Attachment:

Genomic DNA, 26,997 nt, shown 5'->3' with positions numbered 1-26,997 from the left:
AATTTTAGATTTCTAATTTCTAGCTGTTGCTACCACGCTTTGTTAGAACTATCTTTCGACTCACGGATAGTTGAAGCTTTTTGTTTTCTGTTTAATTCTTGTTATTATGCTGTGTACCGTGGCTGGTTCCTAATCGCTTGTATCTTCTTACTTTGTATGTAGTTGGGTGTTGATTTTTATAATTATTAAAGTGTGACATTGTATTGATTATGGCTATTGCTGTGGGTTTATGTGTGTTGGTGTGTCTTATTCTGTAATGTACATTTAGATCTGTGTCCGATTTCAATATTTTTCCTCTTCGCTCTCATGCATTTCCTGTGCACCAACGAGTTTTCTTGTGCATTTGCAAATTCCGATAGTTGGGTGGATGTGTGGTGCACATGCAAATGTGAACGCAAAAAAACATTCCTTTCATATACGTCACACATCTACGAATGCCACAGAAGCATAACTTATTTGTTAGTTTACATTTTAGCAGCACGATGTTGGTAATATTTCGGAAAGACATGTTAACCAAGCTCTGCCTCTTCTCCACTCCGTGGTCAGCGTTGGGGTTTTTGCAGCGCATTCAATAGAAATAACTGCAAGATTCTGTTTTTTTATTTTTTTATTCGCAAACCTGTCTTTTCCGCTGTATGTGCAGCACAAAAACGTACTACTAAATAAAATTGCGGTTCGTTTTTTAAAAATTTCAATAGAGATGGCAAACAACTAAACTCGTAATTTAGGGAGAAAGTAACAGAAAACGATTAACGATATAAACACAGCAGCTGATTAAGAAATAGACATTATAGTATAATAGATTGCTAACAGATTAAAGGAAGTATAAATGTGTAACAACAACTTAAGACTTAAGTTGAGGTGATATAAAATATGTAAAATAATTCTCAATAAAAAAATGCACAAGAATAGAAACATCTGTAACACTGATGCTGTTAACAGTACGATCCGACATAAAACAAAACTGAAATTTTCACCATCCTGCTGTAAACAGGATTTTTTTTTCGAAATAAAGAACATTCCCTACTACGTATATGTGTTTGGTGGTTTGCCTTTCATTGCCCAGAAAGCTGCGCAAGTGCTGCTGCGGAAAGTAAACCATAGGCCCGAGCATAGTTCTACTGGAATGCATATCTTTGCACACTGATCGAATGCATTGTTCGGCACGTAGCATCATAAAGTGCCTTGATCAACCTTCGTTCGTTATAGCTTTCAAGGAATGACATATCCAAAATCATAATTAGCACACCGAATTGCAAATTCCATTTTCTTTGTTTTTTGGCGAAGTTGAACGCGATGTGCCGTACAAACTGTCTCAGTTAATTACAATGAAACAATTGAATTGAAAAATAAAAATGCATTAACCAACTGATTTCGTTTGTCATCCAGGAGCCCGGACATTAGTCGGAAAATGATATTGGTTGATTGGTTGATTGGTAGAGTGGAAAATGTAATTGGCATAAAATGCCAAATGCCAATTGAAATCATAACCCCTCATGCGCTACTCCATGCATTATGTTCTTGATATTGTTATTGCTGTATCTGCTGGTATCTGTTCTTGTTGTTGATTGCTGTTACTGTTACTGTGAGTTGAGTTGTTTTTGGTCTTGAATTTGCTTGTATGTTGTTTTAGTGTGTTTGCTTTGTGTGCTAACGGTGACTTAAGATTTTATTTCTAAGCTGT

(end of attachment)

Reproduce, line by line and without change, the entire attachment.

Genomic DNA, 26,997 nt, shown 5'->3' with positions numbered 1-26,997 from the left:
AATTTTAGATTTCTAATTTCTAGCTGTTGCTACCACGCTTTGTTAGAACTATCTTTCGACTCACGGATAGTTGAAGCTTTTTGTTTTCTGTTTAATTCTTGTTATTATGCTGTGTACCGTGGCTGGTTCCTAATCGCTTGTATCTTCTTACTTTGTATGTAGTTGGGTGTTGATTTTTATAATTATTAAAGTGTGACATTGTATTGATTATGGCTATTGCTGTGGGTTTATGTGTGTTGGTGTGTCTTATTCTGTAATGTACATTTAGATCTGTGTCCGATTTCAATATTTTTCCTCTTCGCTCTCATGCATTTCCTGTGCACCAACGAGTTTTCTTGTGCATTTGCAAATTCCGATAGTTGGGTGGATGTGTGGTGCACATGCAAATGTGAACGCAAAAAAACATTCCTTTCATATACGTCACACATCTACGAATGCCACAGAAGCATAACTTATTTGTTAGTTTACATTTTAGCAGCACGATGTTGGTAATATTTCGGAAAGACATGTTAACCAAGCTCTGCCTCTTCTCCACTCCGTGGTCAGCGTTGGGGTTTTTGCAGCGCATTCAATAGAAATAACTGCAAGATTCTGTTTTTTTATTTTTTTATTCGCAAACCTGTCTTTTCCGCTGTATGTGCAGCACAAAAACGTACTACTAAATAAAATTGCGGTTCGTTTTTTAAAAATTTCAATAGAGATGGCAAACAACTAAACTCGTAATTTAGGGAGAAAGTAACAGAAAACGATTAACGATATAAACACAGCAGCTGATTAAGAAATAGACATTATAGTATAATAGATTGCTAACAGATTAAAGGAAGTATAAATGTGTAACAACAACTTAAGACTTAAGTTGAGGTGATATAAAATATGTAAAATAATTCTCAATAAAAAAATGCACAAGAATAGAAACATCTGTAACACTGATGCTGTTAACAGTACGATCCGACATAAAACAAAACTGAAATTTTCACCATCCTGCTGTAAACAGGATTTTTTTTTCGAAATAAAGAACATTCCCTACTACGTATATGTGTTTGGTGGTTTGCCTTTCATTGCCCAGAAAGCTGCGCAAGTGCTGCTGCGGAAAGTAAACCATAGGCCCGAGCATAGTTCTACTGGAATGCATATCTTTGCACACTGATCGAATGCATTGTTCGGCACGTAGCATCATAAAGTGCCTTGATCAACCTTCGTTCGTTATAGCTTTCAAGGAATGACATATCCAAAATCATAATTAGCACACCGAATTGCAAATTCCATTTTCTTTGTTTTTTGGCGAAGTTGAACGCGATGTGCCGTACAAACTGTCTCAGTTAATTACAATGAAACAATTGAATTGAAAAATAAAAATGCATTAACCAACTGATTTCGTTTGTCATCCAGGAGCCCGGACATTAGTCGGAAAATGATATTGGTTGATTGGTTGATTGGTAGAGTGGAAAATGTAATTGGCATAAAATGCCAAATGCCAATTGAAATCATAACCCCTCATGCGCTACTCCATGCATTATGTTCTTGATATTGTTATTGCTGTATCTGCTGGTATCTGTTCTTGTTGTTGATTGCTGTTACTGTTACTGTGAGTTGAGTTGTTTTTGGTCTTGAATTTGCTTGTATGTTGTTTTAGTGTGTTTGCTTTGTGTGCTAACGGTGACTTAAGATTTTATTTCTAAGCTGT